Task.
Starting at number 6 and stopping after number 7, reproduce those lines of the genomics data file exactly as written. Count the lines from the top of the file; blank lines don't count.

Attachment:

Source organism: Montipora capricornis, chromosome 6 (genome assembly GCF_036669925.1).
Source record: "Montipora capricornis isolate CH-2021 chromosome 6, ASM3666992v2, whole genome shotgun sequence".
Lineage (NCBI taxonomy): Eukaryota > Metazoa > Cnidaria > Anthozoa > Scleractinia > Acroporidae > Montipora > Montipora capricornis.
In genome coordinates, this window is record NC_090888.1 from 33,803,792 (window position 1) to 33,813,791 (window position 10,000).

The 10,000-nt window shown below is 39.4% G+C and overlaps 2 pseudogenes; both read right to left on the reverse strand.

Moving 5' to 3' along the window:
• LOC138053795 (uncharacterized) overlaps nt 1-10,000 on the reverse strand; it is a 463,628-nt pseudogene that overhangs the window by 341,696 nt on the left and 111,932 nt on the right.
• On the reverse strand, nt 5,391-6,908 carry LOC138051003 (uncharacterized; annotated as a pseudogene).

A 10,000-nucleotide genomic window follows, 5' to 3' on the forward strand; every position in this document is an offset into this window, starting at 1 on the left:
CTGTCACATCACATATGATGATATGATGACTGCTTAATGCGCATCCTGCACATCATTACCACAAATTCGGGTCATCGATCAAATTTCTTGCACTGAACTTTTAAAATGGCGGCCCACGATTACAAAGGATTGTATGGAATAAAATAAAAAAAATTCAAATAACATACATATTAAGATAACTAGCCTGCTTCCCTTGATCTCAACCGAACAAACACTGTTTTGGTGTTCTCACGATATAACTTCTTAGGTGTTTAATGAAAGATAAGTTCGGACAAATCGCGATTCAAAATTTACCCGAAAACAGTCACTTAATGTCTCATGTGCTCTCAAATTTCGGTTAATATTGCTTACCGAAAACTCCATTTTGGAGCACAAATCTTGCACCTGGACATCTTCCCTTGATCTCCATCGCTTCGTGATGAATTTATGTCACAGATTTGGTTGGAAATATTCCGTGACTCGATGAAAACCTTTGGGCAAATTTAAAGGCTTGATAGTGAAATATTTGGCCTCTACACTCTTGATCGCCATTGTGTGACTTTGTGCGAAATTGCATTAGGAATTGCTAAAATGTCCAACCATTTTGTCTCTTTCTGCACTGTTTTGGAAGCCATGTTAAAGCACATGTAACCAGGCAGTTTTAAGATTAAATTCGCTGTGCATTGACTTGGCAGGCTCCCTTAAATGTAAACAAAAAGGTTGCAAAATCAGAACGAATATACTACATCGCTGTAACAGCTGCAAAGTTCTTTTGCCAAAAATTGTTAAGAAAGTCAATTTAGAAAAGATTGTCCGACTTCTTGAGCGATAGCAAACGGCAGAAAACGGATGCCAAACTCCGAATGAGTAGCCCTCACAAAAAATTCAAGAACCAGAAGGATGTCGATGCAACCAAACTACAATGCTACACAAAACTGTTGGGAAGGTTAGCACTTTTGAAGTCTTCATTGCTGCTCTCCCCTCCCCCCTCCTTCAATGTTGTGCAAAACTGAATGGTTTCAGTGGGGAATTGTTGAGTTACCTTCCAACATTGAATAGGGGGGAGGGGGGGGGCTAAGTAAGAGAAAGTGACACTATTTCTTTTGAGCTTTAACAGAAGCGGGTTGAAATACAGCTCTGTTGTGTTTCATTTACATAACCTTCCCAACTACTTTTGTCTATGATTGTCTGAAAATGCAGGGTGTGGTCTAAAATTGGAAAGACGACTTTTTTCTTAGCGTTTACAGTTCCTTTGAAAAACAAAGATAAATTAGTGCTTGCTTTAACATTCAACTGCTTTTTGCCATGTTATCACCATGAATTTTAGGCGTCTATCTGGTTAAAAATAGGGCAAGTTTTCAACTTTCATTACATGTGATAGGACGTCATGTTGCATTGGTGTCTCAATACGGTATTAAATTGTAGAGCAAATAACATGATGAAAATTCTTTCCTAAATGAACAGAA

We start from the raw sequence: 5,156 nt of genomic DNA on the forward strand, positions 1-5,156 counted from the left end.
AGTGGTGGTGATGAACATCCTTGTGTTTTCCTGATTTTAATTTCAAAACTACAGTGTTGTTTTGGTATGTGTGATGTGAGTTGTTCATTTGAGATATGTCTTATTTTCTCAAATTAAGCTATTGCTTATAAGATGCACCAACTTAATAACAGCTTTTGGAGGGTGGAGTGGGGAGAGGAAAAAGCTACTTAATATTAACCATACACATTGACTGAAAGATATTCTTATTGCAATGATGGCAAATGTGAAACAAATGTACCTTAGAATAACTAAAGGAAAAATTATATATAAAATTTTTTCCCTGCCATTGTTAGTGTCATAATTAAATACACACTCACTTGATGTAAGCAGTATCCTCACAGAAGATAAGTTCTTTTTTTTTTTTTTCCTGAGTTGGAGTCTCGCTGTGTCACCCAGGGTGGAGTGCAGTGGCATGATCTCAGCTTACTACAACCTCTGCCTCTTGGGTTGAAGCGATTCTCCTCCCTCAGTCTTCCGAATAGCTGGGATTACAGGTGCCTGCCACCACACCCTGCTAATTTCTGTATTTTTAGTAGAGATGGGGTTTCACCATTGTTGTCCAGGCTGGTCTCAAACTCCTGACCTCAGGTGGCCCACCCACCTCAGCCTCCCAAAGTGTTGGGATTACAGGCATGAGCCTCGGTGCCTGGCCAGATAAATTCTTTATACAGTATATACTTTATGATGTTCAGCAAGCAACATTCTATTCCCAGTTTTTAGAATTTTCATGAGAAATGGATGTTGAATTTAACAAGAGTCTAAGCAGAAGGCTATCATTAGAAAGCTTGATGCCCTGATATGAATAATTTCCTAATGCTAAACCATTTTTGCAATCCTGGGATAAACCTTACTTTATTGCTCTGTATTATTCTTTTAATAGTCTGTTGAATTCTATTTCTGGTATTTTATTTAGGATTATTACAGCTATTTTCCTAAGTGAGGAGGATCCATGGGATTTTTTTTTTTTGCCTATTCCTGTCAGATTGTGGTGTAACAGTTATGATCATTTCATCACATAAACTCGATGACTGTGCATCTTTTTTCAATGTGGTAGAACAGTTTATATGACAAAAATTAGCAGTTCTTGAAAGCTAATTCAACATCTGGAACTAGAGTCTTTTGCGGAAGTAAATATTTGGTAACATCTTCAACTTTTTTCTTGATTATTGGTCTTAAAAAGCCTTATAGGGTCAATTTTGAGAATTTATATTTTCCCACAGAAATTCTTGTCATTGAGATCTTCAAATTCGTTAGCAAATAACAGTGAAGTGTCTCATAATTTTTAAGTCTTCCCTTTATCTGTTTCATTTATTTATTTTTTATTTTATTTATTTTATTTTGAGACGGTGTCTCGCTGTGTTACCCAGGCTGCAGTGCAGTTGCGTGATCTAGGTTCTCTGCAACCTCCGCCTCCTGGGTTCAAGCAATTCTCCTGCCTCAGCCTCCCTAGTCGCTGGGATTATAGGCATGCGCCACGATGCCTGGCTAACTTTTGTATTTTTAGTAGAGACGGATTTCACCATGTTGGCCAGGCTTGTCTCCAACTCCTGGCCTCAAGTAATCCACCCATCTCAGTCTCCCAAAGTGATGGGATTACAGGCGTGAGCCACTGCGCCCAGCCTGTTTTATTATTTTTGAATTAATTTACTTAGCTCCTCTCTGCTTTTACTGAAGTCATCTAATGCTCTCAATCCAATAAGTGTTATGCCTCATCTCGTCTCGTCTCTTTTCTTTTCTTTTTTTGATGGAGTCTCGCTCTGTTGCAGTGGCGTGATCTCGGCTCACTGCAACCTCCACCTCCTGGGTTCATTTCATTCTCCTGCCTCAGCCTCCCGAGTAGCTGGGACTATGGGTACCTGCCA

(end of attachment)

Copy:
Moving 5' to 3' along the window:
• LOC138053795 (uncharacterized) overlaps nt 1-10,000 on the reverse strand; it is a 463,628-nt pseudogene that overhangs the window by 341,696 nt on the left and 111,932 nt on the right.